“The air trams were miniatures,” adds Sanchez, “and after the first comp we got some comments that it still felt a little flat, so we had to pull the same trick we did on the hotel. We made a simple cube, put it in 3D space, tracked it over the real miniature and enhanced the lighting so it would feel like it had real dimension and depth as it traveled across the frame.”
The final chase employed elements such as a miniature trees flying past camera, along with the stop motion animation. “We had to re-time it sometimes,” describes Sanchez, “adjust motion blur, trailing, add mist and snow flying past the camera, and do some color correction to make it feel like it’s more part of the environment.”
Denis Villeneuve’s Enemy is the story of a man who sees his exact lookalike in a movie, and then seeks him out in real life. The lookalikes, Adam and Anthony, are both played by Jake Gyllenhaal, which necessitated visual effects solution to have them appear on screen at the same time. Rodeo FX handled these duties, as well as some creature and environment effects.
Shooting the ’two Jakes’ made use of a motion control rig. “The camera movement was not pre-recorded so it gave a lot of freedom to the director, the DP and the actor, and it allowed for a more organic camera,” says Rodeo visual effects supervisor Vincent Poitras. “We recorded every take we did with character A, but due to time constraint we could not redo all takes with Jake playing his other character. So Denis Villeneuve had to narrow down the takes. Once the selection was made, the fun started.”
Poitras says the most important element for the doubles shoots was eyeline. “When filming character A, we put a tape on the wall so that the actor could look at something specific. It was a bit trickier for character B. We had a reference monitor (up to 3 at some point) where we could overlay the previous take (character A) with the one we were doing (character B). With a really advanced tool (a tennis ball on a stick!) and the reference monitor, we were able to direct Jake's eyes to where his double was standing in the other take. Having the sound of the other take really helped us too, so Jake could concentrate on his performance instead of guessing where to look.”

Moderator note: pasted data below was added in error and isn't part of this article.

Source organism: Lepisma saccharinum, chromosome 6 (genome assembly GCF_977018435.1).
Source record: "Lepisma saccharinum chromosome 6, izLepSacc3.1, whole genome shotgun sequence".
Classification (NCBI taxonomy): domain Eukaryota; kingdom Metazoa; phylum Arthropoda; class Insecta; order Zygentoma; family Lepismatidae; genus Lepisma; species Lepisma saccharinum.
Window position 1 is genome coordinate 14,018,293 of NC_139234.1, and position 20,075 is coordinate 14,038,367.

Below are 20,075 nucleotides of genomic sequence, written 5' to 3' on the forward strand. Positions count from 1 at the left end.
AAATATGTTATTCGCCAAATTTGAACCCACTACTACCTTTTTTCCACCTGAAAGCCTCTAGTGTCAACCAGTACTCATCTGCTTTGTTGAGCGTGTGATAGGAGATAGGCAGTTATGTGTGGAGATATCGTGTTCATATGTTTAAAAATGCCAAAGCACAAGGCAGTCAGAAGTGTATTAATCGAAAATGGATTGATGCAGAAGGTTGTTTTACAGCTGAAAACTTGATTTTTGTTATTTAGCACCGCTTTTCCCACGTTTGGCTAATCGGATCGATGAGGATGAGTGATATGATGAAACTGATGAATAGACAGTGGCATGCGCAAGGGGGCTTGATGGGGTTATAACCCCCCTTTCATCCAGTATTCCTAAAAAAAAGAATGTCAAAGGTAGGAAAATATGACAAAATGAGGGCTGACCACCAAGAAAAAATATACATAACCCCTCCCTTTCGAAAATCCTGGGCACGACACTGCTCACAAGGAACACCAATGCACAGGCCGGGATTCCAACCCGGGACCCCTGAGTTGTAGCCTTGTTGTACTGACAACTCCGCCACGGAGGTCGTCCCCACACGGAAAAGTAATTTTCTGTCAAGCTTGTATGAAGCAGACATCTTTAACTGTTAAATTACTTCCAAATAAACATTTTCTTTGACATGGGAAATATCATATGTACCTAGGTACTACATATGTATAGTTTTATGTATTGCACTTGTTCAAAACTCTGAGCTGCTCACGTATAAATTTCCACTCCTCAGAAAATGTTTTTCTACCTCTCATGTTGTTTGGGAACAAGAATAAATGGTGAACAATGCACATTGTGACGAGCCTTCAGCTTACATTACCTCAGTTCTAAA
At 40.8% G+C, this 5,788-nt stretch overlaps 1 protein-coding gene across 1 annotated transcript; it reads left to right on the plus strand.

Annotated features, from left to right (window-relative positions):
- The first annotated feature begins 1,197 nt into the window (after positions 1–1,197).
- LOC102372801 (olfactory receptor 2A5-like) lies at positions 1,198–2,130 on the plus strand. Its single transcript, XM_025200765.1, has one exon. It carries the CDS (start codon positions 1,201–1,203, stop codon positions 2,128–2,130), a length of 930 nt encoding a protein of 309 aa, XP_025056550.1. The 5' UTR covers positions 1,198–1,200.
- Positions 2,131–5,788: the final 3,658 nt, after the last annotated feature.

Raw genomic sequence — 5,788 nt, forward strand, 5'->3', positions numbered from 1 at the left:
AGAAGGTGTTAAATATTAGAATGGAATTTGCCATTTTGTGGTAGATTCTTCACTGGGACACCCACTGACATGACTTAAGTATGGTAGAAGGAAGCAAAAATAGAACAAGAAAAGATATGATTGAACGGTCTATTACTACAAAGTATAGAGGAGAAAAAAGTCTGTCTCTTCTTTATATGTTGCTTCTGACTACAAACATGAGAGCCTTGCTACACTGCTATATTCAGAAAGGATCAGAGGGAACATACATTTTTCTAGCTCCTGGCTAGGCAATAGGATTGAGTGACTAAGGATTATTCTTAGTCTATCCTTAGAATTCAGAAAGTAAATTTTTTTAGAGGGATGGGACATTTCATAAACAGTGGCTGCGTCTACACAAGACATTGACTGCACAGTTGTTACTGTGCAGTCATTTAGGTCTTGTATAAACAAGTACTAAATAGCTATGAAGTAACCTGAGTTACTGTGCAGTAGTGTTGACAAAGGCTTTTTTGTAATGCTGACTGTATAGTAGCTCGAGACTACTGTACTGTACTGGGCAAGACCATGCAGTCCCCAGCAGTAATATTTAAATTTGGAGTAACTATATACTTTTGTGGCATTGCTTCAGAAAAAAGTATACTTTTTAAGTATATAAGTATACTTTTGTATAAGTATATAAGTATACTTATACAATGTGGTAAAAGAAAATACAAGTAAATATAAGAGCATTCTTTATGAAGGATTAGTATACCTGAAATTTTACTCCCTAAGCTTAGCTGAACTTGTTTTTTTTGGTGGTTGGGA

“The whole situation was kind of funny,” adds Poitras, “and it was remarkable to witness Jake’s ability to concentrate, no matter what was happening around him. For one of the most complex shots, we were 3 persons moving around with tennis balls! Because of cross over in front of the camera, we did not want to clean tennis balls so a guy camera left would pick up the movement of the guy camera right. Jake was really comfortable with the process; in fact, he found it easier acting with balls than with a stand in, which was great news for us because it would have meant a lot of clean up otherwise!”Watch a 'The Double' featurette.
The film also features several ‘spider shots’ - a spider in a bedroom, a ’spider lady’ and a giant spider in the city. For the ‘spider lady’, Rodeo replaced an actress’ head with a spider version. “We started with concept work to nail down the look of a spider head itself and jumped straight into modeling from our sketches,” explains Poitras. “We built a fully CG head replacement with hair, and tracked this into the shot over the actress’ head. Integration work was very difficult, as the shot had various lighting changes and was very long in duration. Any subtle jerk in tracking, or difference in lighting would have been immediately apparent. Much time was spent trying to give emotion to the face despite its other-worldly appearance.”